A friend of mine from the Pharos Book Club circulated a recent story about a student who was visited by agents of the Department of Homeland Security for his request to borrow Mao Tse Tung's Little Red Book.
There are a number of public services for which preservation of privacy is a fundamental aspect: think health care and taxation. Despite book loan transactions occurring through a public institution, I think that these lending institutions need to preserve privacy for the same reasons that we preserve it in other domains: to prevent secondary compromises to the individual; fear of those compromises may prevent an individual from pursuing those services at all. The free exchange of ideas would be curbed. Perhaps that is exactly what institutions like Homeland Security want.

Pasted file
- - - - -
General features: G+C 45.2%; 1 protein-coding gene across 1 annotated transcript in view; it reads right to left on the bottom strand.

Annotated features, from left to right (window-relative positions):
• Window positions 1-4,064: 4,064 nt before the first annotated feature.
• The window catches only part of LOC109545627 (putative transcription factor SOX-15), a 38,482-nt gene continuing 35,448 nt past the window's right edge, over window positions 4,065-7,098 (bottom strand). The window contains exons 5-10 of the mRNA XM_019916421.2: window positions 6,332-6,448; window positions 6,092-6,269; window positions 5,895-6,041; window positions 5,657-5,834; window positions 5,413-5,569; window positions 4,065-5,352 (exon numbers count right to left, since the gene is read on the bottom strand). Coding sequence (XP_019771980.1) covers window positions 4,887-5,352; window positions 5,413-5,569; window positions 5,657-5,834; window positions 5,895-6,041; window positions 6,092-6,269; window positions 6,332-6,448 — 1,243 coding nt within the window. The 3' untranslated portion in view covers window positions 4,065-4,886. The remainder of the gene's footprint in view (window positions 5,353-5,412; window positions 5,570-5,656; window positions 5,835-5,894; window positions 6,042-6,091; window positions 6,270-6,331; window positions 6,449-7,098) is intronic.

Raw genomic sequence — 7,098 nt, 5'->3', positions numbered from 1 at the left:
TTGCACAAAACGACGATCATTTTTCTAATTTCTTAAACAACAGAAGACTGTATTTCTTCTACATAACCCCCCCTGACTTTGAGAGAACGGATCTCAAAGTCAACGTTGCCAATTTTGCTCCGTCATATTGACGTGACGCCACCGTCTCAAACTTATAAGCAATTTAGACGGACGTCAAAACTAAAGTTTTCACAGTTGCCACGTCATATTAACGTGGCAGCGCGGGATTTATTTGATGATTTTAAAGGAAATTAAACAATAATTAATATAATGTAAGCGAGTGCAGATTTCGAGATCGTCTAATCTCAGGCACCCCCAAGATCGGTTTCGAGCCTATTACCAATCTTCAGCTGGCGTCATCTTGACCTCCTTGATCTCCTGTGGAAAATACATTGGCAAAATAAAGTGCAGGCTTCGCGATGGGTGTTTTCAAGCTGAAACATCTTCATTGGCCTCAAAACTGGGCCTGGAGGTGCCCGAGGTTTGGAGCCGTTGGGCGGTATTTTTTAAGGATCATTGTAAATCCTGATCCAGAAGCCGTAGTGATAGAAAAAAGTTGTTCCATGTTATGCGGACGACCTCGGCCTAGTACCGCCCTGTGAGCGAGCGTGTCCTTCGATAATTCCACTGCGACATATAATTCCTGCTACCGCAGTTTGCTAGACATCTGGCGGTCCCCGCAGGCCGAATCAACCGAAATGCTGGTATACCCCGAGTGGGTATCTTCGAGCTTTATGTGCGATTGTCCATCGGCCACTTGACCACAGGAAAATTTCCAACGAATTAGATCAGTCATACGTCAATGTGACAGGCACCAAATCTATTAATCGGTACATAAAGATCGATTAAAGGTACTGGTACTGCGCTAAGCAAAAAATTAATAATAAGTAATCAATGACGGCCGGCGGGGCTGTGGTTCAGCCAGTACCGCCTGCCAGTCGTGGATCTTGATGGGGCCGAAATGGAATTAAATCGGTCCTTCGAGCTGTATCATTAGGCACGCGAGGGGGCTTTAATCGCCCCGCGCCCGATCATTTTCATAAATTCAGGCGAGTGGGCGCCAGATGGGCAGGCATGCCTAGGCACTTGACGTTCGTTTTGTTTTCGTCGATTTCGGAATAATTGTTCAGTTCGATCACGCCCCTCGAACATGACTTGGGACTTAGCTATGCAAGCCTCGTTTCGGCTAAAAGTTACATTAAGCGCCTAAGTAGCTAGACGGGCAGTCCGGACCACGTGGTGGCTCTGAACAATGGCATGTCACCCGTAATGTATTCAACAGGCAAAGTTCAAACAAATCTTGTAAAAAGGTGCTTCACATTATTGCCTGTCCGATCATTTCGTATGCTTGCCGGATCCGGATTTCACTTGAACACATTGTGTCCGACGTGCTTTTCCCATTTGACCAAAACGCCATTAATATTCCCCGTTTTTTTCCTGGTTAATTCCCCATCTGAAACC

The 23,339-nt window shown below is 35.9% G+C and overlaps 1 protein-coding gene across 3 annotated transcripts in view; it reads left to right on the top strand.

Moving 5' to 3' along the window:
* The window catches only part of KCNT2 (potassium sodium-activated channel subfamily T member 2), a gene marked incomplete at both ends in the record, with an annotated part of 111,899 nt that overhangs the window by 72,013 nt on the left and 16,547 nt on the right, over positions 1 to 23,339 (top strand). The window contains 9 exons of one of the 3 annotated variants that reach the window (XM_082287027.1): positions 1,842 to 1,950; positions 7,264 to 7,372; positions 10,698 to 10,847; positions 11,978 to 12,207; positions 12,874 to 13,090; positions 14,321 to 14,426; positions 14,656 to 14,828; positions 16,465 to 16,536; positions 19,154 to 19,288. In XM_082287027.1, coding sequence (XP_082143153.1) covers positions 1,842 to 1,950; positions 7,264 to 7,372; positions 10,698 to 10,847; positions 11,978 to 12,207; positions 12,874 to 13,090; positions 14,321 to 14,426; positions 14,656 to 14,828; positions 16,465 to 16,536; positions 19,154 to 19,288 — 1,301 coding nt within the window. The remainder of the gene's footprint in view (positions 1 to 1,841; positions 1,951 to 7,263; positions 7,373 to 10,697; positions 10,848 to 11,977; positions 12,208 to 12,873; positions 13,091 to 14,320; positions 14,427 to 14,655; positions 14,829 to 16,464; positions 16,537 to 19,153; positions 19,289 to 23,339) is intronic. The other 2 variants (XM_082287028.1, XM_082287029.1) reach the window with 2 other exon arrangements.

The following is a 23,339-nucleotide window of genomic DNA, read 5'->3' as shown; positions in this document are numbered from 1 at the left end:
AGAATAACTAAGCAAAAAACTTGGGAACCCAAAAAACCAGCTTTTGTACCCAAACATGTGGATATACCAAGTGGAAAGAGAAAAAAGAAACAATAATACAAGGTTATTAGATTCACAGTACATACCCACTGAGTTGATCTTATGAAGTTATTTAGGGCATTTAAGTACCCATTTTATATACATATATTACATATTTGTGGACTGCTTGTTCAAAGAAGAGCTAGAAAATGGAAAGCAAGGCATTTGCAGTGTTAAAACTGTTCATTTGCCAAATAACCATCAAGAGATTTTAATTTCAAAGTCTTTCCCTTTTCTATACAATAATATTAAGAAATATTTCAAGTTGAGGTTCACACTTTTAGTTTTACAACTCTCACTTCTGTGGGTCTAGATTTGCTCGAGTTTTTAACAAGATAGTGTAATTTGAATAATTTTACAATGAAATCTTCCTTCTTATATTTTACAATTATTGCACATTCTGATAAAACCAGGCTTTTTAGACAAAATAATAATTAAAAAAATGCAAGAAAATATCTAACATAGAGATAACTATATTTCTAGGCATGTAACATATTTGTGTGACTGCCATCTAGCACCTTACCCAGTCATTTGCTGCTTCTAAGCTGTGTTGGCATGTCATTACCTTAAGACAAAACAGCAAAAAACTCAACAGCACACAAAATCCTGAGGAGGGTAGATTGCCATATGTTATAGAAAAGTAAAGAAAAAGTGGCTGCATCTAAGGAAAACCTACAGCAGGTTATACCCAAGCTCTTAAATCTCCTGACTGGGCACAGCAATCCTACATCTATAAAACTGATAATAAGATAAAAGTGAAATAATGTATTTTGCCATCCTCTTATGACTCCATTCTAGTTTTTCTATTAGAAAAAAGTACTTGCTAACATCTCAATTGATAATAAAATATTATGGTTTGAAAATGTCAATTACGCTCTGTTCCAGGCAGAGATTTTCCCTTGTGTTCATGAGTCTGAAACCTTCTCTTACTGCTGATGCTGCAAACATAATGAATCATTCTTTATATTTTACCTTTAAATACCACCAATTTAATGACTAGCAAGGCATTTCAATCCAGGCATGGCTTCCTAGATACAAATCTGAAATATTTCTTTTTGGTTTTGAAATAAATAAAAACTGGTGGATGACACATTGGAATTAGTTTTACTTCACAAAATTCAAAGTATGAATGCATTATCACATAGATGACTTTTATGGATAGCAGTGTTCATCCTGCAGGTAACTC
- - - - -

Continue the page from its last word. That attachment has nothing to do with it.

There are exceptions to the preservation of privacy, instances when law enforcement can access information that may be linked to unlawful activity. Reporting of gunshot wounds, for example. What should the threshold be for lending information? I think the threshold has to be very high. It is intrusive, expensive, and unfruitful to have thresholds that are otherwise.
The interlibrary loan system is an international lending system. Presumably, Canadians who request flagged material through the system would also expose themselves to investigation by the DHS. I don't know whether such an international investigation has yet occurred, or how it would be handled. Canadian librarians are contemplating using anonymized borrower information to protect their identities.